BAYFIELD COUNTY, DNR IN SETTLEMENT TALKS OVER CAFO ORDINANCE– Bayfield County officials say they’ve begun formal settlement talks with the Wisconsin Department of Natural Resources over an ordinance that would go beyond state standards for large farms known as concentrated animal feeding operations, or CAFOs. The two are at odds over the ordinance and were set to defend their positions in Bayfield County Circuit Court on Monday, but settlement discussions have postponed the court date. The county passed its South Fish Creek ordinance last year to protect water quality by placing more restrictions on large-scale farms that locate in the South Fish Creek Watershed, which flows into a bay of Lake Superior. Iowa-based Reicks View Farms has proposed building a farm upstream for around 26,000 hogs.  “The Bayfield County Large Scale Livestock Committee worked hard to develop a plan above and beyond the requirements of the DNR to protect our unique water resources and environment,” said Bayfield County Board Chairman Dennis Pocernich in a news release.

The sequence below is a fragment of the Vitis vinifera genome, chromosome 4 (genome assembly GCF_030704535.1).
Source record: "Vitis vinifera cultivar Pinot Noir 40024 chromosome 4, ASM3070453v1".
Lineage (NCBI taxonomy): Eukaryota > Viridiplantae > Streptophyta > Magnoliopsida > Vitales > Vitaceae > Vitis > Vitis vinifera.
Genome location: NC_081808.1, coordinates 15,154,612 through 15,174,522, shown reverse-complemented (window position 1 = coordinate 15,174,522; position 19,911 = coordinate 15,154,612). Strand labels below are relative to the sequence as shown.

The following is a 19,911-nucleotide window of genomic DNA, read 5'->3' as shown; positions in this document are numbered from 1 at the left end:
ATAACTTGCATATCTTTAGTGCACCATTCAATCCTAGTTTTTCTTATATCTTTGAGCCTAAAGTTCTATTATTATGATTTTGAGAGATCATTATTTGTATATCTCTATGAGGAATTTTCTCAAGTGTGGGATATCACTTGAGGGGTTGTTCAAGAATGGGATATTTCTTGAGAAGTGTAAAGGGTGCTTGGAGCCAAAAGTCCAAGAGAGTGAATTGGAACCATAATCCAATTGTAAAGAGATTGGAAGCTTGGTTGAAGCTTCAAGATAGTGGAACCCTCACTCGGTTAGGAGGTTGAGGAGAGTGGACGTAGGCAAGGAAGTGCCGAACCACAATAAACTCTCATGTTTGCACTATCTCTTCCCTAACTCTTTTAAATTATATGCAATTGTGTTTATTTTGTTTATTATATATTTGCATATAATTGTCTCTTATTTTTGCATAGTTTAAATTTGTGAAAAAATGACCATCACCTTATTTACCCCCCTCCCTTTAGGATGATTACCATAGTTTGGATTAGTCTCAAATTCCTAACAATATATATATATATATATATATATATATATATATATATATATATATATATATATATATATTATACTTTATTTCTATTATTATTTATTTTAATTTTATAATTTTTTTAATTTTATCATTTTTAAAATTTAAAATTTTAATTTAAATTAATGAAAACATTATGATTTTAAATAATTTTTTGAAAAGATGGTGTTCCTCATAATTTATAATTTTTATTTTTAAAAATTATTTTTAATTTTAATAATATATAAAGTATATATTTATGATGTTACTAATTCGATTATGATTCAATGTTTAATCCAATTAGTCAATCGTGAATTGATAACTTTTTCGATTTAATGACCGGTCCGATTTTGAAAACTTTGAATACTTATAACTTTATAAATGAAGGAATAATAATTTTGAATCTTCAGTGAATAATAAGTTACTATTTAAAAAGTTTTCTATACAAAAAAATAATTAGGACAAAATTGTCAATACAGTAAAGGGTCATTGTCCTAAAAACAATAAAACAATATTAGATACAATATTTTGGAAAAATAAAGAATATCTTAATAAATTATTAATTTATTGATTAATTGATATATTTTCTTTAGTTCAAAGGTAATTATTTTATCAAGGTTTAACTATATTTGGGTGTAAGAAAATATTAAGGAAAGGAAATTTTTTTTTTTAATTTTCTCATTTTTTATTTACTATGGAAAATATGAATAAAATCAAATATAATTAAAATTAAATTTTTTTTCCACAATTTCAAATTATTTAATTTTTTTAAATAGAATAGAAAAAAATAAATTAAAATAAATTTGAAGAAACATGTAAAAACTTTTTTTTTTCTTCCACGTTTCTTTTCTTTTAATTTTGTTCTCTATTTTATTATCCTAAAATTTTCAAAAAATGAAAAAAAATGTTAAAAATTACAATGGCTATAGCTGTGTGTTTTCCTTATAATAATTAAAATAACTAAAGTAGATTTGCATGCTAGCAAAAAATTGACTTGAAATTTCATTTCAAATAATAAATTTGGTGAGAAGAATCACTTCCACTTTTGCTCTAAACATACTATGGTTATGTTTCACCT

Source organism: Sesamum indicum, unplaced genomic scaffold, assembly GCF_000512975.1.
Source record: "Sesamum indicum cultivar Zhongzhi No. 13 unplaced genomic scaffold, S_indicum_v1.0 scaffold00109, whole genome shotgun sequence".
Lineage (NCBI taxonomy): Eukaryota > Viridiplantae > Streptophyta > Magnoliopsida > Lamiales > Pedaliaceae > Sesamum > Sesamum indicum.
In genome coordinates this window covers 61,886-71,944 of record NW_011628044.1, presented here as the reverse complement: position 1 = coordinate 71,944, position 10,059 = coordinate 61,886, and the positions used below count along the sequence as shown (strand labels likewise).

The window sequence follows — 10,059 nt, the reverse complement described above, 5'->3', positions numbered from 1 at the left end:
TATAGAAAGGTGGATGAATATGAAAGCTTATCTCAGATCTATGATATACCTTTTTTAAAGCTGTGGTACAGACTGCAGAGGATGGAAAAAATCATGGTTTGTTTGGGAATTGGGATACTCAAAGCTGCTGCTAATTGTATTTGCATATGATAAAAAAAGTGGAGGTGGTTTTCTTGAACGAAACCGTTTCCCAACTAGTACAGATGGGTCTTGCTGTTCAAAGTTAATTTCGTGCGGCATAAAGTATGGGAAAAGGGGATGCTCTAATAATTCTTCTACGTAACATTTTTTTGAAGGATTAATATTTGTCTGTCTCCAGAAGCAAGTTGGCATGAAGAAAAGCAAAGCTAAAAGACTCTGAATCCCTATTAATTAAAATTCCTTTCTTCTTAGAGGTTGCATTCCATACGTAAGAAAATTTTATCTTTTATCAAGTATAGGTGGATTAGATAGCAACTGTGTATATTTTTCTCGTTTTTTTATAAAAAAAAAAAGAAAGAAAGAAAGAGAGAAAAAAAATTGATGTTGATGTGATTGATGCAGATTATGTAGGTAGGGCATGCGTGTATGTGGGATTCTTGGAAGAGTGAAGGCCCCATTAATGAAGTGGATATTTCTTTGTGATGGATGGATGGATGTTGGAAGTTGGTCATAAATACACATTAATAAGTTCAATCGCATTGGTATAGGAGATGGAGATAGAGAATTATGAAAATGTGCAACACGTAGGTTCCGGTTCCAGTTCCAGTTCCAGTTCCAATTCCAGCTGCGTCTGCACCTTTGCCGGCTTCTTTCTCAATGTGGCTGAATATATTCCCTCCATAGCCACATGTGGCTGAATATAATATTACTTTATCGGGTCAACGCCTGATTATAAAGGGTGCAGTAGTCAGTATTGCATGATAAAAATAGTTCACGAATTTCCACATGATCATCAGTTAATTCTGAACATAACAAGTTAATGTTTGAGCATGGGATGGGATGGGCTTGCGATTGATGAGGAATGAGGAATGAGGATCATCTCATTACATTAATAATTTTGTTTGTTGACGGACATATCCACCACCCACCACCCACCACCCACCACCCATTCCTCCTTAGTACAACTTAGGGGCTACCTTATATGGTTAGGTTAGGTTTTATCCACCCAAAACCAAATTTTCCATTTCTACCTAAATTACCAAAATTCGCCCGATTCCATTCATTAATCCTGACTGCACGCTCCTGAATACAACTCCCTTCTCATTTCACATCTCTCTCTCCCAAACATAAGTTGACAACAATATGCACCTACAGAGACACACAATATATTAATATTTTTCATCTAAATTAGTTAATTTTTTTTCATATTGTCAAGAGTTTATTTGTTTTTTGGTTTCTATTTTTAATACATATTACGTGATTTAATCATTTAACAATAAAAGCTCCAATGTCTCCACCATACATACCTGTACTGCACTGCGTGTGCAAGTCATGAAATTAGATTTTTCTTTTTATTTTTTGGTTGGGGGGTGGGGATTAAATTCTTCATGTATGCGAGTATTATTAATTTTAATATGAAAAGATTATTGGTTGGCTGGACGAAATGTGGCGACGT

BUSINESSES ENCOURAGED TO APPLY FOR CHLORIDE REDUCTION REBATES THROUGH GROUNDBREAKING PROGRAM– To improve the region’s surface water quality and avoid costly treatment plant upgrades, Madison Metropolitan Sewerage District is encouraging area businesses to reduce salt use and apply for rebates through the district’s chloride reduction program. The rebate program helps businesses large and small and operates on a first-come, first-served basis. Rebates are tied to salt reductions to the sewer system in pounds per month; for example, facilities that reduce salt to the sewer system by an average of 500 to 1,499 pounds per month qualify for a $1,000 rebate. Emily Jones, a pollution prevention specialist with the district, said businesses participating in the program can save money on salt purchases and labor when they upgrade their water softeners or processes to use less salt. Businesses with large softeners can potentially save hundreds or thousands of dollars per year on salt alone. “Every bag of salt that goes into a water softener passes down the drain and through the treatment plant into local freshwater streams,” Jones said.